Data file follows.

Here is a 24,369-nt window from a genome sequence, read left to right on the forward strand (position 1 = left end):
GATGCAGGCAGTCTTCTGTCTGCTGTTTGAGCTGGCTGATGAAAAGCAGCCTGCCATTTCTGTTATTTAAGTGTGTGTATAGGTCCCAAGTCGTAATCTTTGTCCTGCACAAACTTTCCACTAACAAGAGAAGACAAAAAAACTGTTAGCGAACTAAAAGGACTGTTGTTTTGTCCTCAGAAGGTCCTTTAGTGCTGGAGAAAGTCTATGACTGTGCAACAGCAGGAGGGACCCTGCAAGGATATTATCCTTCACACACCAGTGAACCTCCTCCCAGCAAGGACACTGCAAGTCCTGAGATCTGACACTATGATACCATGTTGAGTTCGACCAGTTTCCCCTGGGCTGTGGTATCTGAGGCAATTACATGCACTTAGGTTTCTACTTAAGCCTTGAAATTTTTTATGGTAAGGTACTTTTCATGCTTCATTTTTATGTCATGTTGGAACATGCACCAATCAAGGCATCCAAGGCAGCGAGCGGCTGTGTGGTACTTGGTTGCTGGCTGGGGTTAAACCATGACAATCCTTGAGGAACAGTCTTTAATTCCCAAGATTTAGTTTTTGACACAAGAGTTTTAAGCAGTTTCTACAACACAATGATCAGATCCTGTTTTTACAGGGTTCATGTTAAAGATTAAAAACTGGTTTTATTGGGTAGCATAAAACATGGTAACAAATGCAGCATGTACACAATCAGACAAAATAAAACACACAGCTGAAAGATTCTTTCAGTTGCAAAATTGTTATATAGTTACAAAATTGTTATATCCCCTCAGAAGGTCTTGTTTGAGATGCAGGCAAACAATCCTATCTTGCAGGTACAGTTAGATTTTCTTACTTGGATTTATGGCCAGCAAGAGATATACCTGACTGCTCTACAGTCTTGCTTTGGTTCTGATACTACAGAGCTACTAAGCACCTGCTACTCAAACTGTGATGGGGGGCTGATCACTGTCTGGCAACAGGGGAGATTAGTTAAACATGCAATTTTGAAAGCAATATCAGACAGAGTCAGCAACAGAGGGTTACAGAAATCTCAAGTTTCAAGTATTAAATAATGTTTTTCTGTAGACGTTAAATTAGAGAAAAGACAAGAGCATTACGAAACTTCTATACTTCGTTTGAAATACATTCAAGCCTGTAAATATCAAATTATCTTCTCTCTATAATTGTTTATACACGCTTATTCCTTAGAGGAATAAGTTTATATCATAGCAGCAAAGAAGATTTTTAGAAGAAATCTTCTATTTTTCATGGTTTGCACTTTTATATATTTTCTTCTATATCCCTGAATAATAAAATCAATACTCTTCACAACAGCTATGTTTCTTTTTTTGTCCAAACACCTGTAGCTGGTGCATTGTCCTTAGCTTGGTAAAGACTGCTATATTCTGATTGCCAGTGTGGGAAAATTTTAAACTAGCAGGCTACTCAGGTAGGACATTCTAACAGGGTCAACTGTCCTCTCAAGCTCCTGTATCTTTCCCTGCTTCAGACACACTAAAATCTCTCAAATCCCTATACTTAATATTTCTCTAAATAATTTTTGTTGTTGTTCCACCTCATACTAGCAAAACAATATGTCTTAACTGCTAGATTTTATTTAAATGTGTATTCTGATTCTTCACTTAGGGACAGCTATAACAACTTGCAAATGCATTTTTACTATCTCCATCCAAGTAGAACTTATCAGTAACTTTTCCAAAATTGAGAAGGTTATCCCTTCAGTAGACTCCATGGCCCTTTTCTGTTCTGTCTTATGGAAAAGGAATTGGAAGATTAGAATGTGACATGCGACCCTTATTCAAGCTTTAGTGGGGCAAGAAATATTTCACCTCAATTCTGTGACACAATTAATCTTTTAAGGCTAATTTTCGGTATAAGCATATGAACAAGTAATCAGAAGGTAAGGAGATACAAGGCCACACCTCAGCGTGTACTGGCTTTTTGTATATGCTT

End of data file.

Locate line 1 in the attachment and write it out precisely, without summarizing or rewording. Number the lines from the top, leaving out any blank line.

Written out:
Here is a 24,369-nt window from a genome sequence, read left to right on the forward strand (position 1 = left end):